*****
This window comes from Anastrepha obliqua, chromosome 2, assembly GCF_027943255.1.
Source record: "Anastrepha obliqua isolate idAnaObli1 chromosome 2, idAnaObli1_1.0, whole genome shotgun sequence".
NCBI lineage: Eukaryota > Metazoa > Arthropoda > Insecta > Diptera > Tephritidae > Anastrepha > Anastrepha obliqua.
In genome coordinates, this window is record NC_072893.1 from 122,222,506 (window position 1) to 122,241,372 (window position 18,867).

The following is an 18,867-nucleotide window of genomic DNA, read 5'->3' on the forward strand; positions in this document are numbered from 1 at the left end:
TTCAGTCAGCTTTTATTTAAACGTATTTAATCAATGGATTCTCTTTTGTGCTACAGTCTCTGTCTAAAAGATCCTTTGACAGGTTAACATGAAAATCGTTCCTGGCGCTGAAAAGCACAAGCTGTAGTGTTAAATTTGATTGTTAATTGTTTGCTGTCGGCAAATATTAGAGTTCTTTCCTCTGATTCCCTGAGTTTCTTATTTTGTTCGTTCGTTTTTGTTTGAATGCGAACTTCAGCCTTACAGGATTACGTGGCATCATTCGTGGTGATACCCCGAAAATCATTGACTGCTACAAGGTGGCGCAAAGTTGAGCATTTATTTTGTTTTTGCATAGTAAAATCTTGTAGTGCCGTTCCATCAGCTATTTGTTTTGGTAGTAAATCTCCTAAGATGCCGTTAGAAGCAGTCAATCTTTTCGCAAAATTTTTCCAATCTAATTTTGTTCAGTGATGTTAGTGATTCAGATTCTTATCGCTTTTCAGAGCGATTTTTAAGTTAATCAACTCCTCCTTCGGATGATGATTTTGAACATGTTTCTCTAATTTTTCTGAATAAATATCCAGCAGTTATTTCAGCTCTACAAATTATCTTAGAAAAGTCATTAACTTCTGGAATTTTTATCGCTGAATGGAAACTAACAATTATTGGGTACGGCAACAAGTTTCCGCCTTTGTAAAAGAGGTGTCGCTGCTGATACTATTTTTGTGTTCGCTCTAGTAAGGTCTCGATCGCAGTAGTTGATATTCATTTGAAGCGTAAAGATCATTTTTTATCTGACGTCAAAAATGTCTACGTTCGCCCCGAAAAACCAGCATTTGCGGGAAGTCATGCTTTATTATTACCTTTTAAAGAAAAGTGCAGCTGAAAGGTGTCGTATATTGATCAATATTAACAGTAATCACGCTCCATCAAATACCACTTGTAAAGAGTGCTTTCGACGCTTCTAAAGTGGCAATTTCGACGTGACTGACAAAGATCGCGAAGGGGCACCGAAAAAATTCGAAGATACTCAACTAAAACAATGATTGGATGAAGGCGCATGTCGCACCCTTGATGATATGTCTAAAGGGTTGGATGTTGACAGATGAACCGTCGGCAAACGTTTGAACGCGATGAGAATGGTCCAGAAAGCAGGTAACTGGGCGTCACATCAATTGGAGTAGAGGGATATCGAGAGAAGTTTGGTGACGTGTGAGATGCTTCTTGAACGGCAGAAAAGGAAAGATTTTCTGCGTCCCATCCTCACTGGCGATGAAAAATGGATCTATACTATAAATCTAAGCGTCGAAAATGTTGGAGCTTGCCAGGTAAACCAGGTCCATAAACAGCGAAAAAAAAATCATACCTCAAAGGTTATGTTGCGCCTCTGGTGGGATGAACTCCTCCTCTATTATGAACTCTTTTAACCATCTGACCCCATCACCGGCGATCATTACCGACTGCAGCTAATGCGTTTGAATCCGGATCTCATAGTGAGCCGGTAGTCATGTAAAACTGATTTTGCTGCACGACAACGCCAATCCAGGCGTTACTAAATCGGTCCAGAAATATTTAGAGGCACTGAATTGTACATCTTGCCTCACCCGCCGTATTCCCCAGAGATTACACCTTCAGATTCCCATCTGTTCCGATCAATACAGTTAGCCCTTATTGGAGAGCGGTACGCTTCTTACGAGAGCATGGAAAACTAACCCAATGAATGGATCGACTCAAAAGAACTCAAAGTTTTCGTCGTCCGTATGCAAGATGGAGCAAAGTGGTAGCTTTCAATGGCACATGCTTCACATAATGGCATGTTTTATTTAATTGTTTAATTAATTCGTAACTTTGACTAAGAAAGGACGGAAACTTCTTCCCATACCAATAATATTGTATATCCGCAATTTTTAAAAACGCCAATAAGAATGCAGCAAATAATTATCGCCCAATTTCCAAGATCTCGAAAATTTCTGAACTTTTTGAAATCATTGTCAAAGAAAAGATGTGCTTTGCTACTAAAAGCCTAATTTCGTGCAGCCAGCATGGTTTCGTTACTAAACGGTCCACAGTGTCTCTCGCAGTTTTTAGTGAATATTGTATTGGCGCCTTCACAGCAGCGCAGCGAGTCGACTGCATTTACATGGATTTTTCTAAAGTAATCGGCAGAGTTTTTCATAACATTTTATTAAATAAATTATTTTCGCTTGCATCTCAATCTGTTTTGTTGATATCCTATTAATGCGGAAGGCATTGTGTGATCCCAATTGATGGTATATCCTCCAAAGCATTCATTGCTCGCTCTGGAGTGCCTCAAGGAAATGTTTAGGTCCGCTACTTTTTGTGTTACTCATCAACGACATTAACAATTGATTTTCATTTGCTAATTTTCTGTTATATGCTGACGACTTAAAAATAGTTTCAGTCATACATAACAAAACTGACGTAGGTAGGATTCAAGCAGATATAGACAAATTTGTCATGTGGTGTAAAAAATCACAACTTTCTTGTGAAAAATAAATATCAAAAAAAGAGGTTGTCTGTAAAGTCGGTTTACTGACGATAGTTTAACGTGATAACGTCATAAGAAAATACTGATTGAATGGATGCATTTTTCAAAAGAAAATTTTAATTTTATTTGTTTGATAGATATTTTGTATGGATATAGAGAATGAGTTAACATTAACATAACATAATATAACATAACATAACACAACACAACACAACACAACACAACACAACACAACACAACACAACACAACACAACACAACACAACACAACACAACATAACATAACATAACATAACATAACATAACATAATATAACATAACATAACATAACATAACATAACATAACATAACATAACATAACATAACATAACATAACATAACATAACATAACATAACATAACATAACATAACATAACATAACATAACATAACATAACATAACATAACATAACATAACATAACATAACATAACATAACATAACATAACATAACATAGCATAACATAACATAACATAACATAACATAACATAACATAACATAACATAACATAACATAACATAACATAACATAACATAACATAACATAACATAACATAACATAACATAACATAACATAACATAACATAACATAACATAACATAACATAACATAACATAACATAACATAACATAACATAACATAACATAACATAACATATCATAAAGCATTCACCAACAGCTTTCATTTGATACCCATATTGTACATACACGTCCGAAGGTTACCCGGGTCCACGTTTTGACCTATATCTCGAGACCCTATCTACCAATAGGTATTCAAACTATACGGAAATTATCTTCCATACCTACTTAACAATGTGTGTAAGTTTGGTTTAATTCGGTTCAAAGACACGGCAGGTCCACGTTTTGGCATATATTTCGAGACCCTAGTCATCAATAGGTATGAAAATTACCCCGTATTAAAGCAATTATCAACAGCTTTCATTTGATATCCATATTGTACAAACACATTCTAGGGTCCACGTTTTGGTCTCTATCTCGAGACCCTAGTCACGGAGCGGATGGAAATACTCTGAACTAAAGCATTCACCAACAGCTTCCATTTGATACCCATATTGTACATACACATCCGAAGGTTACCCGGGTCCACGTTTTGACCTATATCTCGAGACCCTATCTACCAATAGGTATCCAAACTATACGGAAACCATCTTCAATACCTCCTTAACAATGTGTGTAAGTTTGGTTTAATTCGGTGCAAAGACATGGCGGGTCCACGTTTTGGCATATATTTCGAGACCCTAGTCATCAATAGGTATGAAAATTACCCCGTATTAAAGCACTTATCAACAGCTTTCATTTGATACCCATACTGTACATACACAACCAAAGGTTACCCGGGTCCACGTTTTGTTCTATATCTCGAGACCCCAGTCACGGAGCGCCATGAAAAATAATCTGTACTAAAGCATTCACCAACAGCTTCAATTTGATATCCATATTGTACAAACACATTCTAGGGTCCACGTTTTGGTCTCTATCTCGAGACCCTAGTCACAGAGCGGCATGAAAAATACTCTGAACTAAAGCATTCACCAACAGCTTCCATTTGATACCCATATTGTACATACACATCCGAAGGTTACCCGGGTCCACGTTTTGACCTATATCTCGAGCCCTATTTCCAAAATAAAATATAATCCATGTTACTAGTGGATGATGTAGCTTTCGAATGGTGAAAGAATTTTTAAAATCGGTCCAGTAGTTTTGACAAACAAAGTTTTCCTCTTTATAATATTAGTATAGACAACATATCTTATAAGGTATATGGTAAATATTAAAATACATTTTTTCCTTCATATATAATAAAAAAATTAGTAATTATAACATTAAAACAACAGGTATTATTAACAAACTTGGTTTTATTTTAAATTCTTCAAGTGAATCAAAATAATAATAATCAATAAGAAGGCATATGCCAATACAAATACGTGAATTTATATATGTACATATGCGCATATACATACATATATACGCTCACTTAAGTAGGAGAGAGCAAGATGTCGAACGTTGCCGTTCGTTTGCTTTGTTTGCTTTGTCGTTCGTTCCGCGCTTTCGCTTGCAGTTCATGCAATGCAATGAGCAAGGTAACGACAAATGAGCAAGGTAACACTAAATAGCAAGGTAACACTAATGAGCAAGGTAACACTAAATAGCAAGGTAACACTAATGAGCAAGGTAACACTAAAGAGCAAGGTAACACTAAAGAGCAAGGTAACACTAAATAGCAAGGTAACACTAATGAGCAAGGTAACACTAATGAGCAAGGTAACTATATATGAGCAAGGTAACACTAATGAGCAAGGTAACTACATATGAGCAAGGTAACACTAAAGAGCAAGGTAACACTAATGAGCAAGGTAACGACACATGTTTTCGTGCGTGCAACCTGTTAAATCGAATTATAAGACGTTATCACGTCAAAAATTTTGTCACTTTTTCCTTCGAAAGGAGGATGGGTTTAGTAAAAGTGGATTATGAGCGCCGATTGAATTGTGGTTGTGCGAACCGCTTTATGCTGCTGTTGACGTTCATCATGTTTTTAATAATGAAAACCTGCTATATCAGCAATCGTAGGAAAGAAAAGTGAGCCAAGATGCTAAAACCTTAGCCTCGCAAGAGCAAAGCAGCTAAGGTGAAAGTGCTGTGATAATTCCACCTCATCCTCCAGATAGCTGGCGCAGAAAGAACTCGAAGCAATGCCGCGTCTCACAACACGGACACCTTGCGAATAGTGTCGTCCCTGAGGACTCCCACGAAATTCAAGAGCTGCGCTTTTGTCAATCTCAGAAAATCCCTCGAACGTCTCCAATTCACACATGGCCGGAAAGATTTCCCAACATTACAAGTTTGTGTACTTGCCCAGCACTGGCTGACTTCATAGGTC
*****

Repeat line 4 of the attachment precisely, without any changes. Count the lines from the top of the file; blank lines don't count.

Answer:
In genome coordinates, this window is record NC_072893.1 from 122,222,506 (window position 1) to 122,241,372 (window position 18,867).